Super Smash Bros character reveals have an infectious energy that supercharges everyone, even people who aren't fans of Nintendo's beloved fighting game series. If soft drink manufacturers ever find a way to bottle that hype, we'll be swinging from lamp posts and screaming about Simon Belmont at four in the morning.
For now, we must rely on big events like E3 and The Game Awards for our micro-sized injections of digital adrenaline. It's safer that way; reveals like Joker from Persona 5 peel at least a year off my life whenever they happen.
When Joker "infiltrated" The Game Awards to show off his Smash invite, Twitter lit up with about twenty million "We never saw it coming" cracks. Honestly though, we didn't see it coming. That's what makes the event so exciting. A "Persona 5 on Switch" announcement? Sure (and we're still waiting on that). "Joker in Smash?" Not in a million years. We heard whispers about Simon Belmont and Ridley before they arrived, and I'm still fifty-fifty on Geno from Super Mario RPG making the cut. Joker, though? I'm reelin' over here.
And I'm half ashamed of myself for being all "Huuuu-WHAAA?" over Joker's eventual arrival because when Cloud was unveiled as a Smash Bros Wii U fighter, I said to myself "That's it. Nintendo tore up the fence posts. Now anything is possible in Smash."
It's true; Cloud from Final Fantasy VII is still Smash's most surprising addition, more so than Joker. Persona's always been a PlayStation-centric property, which makes Joker's Nintendo debut surprising—but Persona 5 on Switch feels inevitable at this point, and Persona's parent series, Shin Megami Tensei, is definitely coming to Switch. Cloud's Smash invite isn't merely an instance of a PlayStation character making the jump to a Nintendo platform, though. It's a final olive branch exchanged between Square Enix and Nintendo; a concrete sign the two companies burned away any scar tissue remaining from the yawning rift that opened between them when Squaresoft turned its back in the N64.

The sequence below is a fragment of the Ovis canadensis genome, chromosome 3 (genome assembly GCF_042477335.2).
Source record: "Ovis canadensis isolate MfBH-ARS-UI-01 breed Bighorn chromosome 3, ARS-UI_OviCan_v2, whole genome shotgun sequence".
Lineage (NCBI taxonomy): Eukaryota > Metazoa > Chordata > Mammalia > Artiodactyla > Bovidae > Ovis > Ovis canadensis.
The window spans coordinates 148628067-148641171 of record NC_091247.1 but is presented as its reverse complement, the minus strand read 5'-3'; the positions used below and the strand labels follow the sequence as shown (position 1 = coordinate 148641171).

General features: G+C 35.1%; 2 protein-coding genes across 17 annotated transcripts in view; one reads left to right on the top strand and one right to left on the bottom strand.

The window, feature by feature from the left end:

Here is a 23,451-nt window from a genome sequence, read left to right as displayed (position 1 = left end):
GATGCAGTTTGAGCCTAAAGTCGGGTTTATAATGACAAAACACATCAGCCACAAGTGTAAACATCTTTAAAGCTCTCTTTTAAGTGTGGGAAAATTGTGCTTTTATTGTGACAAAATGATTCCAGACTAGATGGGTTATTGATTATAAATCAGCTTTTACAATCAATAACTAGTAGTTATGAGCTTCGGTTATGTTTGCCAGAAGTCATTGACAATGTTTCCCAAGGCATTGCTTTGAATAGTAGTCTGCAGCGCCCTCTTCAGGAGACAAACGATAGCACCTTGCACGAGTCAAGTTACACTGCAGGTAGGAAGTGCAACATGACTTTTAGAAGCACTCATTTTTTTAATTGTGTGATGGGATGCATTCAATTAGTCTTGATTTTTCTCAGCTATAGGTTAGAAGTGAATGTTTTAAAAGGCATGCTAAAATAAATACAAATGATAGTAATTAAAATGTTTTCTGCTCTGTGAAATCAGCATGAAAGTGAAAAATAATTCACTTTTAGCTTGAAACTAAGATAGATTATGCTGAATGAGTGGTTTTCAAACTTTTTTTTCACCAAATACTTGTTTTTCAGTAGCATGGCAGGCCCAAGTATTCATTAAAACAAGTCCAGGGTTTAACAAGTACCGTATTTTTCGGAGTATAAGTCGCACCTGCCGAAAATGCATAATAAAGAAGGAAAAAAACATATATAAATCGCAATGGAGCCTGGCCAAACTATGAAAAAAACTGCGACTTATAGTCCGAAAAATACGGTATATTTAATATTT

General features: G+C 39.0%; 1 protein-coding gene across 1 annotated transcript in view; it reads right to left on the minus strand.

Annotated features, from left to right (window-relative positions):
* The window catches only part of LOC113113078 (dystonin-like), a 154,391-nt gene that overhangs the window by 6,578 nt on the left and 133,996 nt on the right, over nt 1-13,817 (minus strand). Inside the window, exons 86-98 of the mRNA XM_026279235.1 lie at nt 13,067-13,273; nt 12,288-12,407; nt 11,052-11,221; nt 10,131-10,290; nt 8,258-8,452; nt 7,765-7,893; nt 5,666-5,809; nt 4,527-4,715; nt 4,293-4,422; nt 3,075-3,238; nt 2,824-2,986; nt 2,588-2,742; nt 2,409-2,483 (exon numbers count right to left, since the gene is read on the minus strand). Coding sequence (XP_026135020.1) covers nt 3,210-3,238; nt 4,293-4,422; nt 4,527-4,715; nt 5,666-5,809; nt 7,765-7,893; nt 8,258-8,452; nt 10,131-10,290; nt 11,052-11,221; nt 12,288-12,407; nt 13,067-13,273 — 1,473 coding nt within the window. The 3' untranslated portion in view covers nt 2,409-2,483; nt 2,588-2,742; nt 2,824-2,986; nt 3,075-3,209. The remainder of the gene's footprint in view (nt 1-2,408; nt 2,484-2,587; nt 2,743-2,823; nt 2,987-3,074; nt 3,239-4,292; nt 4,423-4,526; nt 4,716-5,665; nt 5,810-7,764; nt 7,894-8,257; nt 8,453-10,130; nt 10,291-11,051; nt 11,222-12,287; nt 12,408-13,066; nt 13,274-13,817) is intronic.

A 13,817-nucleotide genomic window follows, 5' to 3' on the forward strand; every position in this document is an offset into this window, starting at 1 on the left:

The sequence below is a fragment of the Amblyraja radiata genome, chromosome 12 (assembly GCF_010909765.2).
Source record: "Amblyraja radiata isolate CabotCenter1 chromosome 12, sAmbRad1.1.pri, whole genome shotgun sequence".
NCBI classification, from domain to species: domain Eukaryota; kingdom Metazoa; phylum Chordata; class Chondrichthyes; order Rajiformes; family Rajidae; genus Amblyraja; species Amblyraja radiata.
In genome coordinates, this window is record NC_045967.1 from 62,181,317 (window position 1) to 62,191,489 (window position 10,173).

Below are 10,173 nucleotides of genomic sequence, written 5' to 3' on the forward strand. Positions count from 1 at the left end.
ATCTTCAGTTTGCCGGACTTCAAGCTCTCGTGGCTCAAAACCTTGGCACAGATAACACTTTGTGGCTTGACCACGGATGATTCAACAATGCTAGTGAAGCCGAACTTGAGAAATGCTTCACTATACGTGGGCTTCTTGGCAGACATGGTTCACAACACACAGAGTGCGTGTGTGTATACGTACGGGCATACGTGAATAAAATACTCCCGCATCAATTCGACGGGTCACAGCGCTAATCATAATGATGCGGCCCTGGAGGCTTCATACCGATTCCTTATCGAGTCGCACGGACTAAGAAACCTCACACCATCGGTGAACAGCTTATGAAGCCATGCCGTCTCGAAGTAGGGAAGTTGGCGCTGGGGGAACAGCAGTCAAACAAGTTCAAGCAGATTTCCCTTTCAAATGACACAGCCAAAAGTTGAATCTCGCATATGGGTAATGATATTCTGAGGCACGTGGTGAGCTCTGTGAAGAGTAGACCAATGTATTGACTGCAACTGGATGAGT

Squaresoft's big '90s break-up with Nintendo is well-documented, but you really had to be there to observe the gashes and bruises they left on each other. Former Nintendo President Hiroshi Yamauchi sneered about RPG fans being loners who like to play depressing games (I feel so called out) and in North America, Sony's ads for Final Fantasy VII took well-aimed jabs at Nintendo's decision to stick to cartridges with the N64—the biggest reason Squaresoft broke ties with Nintendo in the first place. Square-Enix made up with Nintendo in the early Aughts with the advent of the Game Boy Advance, but I feel as if the crusted-over wounds of the companies' catfight didn't dissipate for good until Cloud walked into the Smash fray and muttered, "Never thought I'd see the day." That makes two of us, Cloud.
First Cloud, now Joker. Again, Atlus and Nintendo don't have '90s-style break-up drama between them, but I'm starting to feel like Smash is a neutral zone for game companies as well as game mascots. It's a Casablanca café of sorts where game companies' chosen champions bond through face-punching instead of coffee and gambling. Now we just need to find a way for world leaders to settle their politics and wars through Smash. Hey, Mr Sakurai—you're not busy, right?